Frozen food research begins at WRRC

After the 1947 debacle in the frozen food industry, it quickly became obvious to the industry that some of the problems, such as poor color and flavor, inedible pre-cooked dinners, and even mold growth, could benefit from a more careful scientific analysis.

For some time, research in frozen foods had been conducted by a number of groups, including the USDA. The USDA had established a track record of research in frozen foods dating back to World War I with Mary Pennington’s work on refrigeration and the shipping of perishable commodities. Now, the frozen food industry, led by Helmut C. Diehl, who was director of the Refrigeration Research Foundation, approached the USDA with recommendations that it undertake a thorough investigation of the entire matter. Diehl, who had conducted research on frozen foods in the 1920s and 1930s for the USDA, had spent time at the WRRC after it opened. He pledged the full financial support of the industry to this endeavor.

Diehl was asking for a comprehensive scientific and technological study of all the practices of the frozen food industry, but there was also considerable interest in the "maintenance of the high quality of commercially packed frozen foods under the conditions of temperature and time that they would experience in nationwide distribution." The project was assigned to Albany, and WRRC Director Michael J. Copley "seized the opportunity to show-case the Center’s ability to perform such a large and complex undertaking as an instrument of discovery and invention." A large staff of chemists, food technologists, and engineers was assembled, and specialized cold-storage rooms were designed and constructed. Capable of storage temperatures from –30 °F to +40 °F, these rooms could carefully duplicate the fluctuating temperatures that were the key focus of the investigation, while novel refrigeration systems moved cold air over the test foods, year after year, through many different cycles.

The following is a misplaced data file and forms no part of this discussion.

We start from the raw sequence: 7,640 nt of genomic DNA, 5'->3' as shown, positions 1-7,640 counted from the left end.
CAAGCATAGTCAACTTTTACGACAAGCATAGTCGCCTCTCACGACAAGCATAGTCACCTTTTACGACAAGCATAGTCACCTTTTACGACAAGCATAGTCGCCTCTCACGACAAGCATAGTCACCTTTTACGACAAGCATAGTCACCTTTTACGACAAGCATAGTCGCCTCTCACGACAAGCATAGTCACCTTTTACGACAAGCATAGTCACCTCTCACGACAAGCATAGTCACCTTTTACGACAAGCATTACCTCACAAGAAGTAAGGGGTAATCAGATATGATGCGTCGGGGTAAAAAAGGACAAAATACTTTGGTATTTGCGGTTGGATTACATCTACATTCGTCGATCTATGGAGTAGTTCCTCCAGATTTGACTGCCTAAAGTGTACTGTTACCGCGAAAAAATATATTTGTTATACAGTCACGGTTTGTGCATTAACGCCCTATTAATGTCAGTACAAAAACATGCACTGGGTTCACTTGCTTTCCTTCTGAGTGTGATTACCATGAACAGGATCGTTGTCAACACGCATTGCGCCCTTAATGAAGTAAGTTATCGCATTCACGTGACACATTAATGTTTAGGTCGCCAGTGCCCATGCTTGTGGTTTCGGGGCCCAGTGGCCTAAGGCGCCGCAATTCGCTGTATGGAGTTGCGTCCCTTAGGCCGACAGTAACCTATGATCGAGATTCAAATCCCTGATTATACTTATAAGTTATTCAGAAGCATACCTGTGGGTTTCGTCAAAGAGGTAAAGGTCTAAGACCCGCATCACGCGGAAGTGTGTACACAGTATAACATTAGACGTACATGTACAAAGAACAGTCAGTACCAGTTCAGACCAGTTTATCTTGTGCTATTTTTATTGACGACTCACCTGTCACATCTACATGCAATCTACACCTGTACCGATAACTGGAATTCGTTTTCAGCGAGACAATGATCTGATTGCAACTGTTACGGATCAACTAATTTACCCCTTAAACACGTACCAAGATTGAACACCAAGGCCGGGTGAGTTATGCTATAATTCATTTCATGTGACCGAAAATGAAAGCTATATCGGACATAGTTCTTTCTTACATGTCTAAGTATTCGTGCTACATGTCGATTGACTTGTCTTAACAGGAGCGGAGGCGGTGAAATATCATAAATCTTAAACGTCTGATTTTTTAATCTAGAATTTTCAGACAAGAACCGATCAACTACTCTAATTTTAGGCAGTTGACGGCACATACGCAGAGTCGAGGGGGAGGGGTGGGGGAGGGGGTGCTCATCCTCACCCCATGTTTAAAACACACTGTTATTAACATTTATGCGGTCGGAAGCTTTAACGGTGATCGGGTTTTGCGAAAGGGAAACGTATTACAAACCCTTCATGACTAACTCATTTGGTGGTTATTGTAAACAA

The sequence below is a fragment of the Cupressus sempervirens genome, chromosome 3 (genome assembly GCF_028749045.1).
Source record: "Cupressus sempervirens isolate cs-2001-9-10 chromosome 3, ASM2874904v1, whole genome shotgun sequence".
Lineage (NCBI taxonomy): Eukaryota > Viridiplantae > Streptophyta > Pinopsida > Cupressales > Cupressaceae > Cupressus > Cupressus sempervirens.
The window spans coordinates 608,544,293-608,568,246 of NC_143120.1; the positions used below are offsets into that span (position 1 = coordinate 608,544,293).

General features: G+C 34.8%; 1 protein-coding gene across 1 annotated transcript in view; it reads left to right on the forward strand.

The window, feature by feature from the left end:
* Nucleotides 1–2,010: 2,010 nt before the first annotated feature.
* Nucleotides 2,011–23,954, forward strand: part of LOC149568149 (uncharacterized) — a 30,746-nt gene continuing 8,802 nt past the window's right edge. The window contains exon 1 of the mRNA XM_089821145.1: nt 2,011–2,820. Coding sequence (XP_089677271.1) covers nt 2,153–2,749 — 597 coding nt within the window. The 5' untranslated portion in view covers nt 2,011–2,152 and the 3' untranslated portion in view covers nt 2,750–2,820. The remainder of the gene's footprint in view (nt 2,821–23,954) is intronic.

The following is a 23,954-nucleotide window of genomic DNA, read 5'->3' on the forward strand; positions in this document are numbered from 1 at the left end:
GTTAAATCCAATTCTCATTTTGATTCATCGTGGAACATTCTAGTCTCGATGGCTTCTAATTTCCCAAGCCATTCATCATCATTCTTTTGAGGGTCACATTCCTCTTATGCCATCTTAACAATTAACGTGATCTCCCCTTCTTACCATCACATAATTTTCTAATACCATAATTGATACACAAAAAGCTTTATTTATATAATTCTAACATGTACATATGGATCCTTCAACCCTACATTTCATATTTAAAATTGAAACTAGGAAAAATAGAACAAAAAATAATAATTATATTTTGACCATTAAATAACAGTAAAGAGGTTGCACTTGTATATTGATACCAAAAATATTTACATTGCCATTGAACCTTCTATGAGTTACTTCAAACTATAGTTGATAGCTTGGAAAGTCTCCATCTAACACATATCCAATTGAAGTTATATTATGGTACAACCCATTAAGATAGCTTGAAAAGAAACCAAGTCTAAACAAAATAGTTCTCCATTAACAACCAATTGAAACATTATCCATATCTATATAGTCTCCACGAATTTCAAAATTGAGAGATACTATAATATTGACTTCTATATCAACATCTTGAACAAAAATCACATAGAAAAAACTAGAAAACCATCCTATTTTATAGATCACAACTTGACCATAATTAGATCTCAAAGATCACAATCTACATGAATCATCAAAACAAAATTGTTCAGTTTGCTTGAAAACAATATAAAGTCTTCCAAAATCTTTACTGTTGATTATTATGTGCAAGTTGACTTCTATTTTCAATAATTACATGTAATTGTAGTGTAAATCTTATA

In close consultation with the frozen food industry, the WRRC staff worked from 1948 to 1965 to study frozen fruits, juices, vegetables, poultry, beef, precooked foods, and bakery products. Most of the frozen food products were supplied by the industry over a multi-year period, although a pilot plant built at WRRC was used to study directly what happens during the freezing process. The first of 24 technical papers describing the WRRC experimental design and results appeared in the January 1957 issue of Food Technology with the title "The Time-Temperature Tolerance of Frozen Foods." (4)

There was considerable staff discussion before agreement was reached on this title. The ideal scenario for the industry would be one in which the newly frozen food would forever be held in a constant low-temperature environment, generally considered to be 0 °F (or lower) at the time. Much of the problem, however, lay in what happened to the frozen foods between the time they left the plant and the time they were purchased by the consumer.

For practical purposes, the question was to determine what variance in the ideal temperature a product could withstand without affecting its quality. That is, "what is the tolerance of a frozen food to adverse conditions, measured in terms of time and temperature combinations?" (5) In typical scientific fashion, this title was shortened simply to the T-TT studies.

As assistant WRRC director Wallace Van Arsdel explained, the major objective of the T-TT work was to study the changes in frozen foods as they proceeded through the distribution system, determine the deviations in the system that would still allow a satisfactory consumer product, and make recommendations for improving the distribution system itself. Once these results were available, the WRRC intended to improve the selection, processing, and packaging of frozen foods so that they would better withstand adverse conditions in the distribution system. A second goal was to find suitable tests that could be applied to a frozen product anywhere in the distribution system to see what changes may have occurred and whether the products were still commercially acceptable when they reached the retail market. It was the beginning of a massive and arduous effort of many people over a long period of time as they attacked a complex problem using basic science and engineering.

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Early methods of food preservation | A chance discovery | Frozen food chemistry | U.S. Agriculture turns to science | Frozen food research begins at WRRC | Defining "Quality"Chemical reactions at low temperaturesChlorophyll as a benchmark | Major scientific results from the T-TT programSocietal impact of the T-TT program | Landmark designation | Further reading and acknowledgments

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